This was my second day with Tung. The day before, he’d taken us to the Cu Chi tunnels, north of Ho Chi Minh City, where I had to feel the impossibly deep war wound on his shoulder—he had been shot by an American gunship during the Tet Offensive and had nearly died. And I had to listen to one antic, guilt-inspiring lyric after another, sung at full tilt with a full-on smile. “And now we’re going to see the village where the Americans committed unspeakable atrocities!” Try singing that to “Auld Lang Syne.” So, yeah, I’m not sure the election meant all that much to Tung at this late date, but it still meant something to me. Tung, in any case, was singing to the choir—I had only been a boy during Vietnam, but knew enough at 10 or so to know nothing good would come of it. I had been against Iraq, too: My name appeared with those of dozens of other writers in an advertisement, paid for by Dennis Lehane, that ran in the New York Times on the eve of our latest invasion. We called ourselves Writers Against War. A lot of good it did, but it was a noble statement, and when, to my shock and … awe, the American people voted Bush back into office in 2004 for a second crack at Armageddon, I took cold comfort in the fact that, four years later, this pointless war would be laid squarely on the ornate doorstep of the Republican Party. I couldn’t even believe that Republicans still existed in 2008. Hadn’t we outgrown them yet? To me, voting Republican was impossibly primitive, something akin to voting for a nematode.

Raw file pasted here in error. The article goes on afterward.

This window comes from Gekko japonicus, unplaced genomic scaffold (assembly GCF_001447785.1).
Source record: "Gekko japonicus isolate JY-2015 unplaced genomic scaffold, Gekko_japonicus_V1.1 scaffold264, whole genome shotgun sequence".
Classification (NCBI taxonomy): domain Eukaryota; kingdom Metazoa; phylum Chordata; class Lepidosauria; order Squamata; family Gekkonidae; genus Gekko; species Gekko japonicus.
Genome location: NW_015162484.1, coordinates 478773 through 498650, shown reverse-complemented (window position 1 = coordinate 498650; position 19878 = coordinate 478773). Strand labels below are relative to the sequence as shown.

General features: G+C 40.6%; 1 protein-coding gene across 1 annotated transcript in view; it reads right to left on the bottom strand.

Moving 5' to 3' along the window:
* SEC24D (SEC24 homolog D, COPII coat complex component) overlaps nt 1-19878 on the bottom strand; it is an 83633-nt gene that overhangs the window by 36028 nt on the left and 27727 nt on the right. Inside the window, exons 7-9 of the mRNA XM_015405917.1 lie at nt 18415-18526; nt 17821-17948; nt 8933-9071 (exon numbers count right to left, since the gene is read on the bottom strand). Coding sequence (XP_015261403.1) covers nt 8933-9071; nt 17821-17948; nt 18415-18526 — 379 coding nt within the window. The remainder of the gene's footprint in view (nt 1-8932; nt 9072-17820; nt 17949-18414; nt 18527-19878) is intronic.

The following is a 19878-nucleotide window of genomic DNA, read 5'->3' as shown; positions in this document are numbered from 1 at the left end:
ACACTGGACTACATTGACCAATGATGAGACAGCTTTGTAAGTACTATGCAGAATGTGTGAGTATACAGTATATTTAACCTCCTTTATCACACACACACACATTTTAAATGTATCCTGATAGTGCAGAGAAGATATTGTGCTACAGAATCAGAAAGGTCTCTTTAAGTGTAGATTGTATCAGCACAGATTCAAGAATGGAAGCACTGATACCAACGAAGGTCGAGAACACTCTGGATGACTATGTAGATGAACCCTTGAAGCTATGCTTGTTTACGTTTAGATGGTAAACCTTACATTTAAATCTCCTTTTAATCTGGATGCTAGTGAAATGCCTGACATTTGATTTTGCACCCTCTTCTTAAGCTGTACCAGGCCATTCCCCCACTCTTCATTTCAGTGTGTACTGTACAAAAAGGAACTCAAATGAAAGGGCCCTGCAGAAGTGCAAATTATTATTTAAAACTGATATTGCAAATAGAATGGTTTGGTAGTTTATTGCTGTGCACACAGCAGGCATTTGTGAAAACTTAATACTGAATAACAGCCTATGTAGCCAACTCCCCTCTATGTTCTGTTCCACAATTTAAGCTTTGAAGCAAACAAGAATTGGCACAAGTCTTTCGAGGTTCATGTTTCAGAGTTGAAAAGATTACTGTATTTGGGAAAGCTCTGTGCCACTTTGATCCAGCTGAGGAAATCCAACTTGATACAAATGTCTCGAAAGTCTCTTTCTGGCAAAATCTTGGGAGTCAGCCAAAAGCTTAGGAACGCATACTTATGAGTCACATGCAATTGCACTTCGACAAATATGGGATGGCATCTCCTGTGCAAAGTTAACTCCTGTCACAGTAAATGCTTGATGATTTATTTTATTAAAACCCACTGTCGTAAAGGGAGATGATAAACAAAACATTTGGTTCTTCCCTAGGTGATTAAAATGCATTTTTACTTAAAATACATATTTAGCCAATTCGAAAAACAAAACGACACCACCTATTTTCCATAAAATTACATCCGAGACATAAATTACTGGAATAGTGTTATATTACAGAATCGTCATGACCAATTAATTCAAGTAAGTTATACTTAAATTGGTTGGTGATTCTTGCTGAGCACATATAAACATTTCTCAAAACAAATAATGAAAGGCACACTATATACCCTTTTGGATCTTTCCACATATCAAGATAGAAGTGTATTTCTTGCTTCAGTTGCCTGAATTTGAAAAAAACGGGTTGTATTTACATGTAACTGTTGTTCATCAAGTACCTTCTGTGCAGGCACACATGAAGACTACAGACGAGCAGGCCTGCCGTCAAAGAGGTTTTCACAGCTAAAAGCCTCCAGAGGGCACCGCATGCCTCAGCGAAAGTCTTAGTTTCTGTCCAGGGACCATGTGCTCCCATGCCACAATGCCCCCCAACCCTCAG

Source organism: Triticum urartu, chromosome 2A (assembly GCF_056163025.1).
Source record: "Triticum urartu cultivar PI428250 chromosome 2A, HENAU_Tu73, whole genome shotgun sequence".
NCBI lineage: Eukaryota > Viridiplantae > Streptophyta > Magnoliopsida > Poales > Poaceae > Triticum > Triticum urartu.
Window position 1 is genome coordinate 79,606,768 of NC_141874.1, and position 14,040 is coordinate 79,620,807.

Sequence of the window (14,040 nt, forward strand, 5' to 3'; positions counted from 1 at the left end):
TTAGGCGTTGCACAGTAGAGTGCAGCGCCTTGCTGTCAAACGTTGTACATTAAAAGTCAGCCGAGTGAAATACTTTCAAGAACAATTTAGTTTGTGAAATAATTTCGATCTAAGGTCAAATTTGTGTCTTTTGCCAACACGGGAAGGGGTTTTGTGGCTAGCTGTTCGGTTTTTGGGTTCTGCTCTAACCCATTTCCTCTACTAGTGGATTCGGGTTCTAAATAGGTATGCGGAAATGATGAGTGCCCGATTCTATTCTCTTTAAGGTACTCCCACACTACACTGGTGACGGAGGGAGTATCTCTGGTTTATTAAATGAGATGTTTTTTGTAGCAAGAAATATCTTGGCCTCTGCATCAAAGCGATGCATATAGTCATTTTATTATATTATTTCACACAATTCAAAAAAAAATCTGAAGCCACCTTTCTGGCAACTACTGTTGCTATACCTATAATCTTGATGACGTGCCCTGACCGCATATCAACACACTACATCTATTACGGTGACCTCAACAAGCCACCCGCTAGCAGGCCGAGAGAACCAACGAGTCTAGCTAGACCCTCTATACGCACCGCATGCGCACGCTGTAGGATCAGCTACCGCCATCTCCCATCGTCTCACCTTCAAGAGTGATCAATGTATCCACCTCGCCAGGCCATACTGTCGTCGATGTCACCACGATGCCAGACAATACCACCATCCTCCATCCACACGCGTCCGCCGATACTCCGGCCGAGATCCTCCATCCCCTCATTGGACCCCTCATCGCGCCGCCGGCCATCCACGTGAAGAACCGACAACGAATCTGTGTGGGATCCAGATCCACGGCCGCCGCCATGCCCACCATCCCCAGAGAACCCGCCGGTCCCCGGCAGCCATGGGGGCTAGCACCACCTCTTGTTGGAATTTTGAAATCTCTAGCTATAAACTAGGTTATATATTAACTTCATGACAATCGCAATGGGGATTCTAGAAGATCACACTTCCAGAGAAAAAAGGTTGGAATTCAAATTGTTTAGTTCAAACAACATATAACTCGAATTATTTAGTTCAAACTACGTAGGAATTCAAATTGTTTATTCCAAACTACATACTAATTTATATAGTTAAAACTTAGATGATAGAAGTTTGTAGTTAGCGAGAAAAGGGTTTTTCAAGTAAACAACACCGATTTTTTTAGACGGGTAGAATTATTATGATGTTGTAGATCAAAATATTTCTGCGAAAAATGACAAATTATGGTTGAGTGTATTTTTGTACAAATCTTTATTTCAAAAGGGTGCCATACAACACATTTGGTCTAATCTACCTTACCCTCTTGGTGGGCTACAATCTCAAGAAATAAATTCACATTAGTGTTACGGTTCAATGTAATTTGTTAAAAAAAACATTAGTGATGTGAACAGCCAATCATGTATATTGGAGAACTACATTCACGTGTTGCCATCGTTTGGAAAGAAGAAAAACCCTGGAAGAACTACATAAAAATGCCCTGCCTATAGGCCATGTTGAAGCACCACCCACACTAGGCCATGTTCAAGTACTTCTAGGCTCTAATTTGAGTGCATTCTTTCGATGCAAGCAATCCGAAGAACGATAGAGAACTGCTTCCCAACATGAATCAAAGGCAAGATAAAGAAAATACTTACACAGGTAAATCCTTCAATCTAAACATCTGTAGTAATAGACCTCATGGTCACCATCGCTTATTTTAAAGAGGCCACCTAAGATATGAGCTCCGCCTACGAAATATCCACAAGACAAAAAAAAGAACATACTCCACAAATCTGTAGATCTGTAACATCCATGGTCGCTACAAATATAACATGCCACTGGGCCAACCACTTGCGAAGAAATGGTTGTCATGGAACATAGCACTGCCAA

So, now, four years later, I was off gallivanting on my own foreign escapade (minus the atrocities), and I needed to vote like never before. Better yet, Margie and I were, in a way, giving the world an extra vote. If the world could have voted in the election, polls showed that an overwhelming majority would have voted for Obama. In 2004, Margie had been part of the majority of humanity affected by America but unable to have a say in its leadership. But now, in this election, she could vote, too. At Margie’s swearing-in, the judge in Des Moines had spoken movingly to the crowd, telling the new citizens that every one of them should consider him- or herself as American as someone whose ancestry could be traced back to the Mayflower. “Nor does this mean,” she continued, “that you should forsake your homeland. You do not have to give up the love of your homeland for the love of America. And you have an advantage: Most of you can speak more than one language. Some three or four. That’s not something that can be said of the majority of Americans.” This is a ceremony every born-and-bred American should see, I thought, as I was leaving the courtroom to find a parking ticket on our car. “Welcome to America,” I told Margie.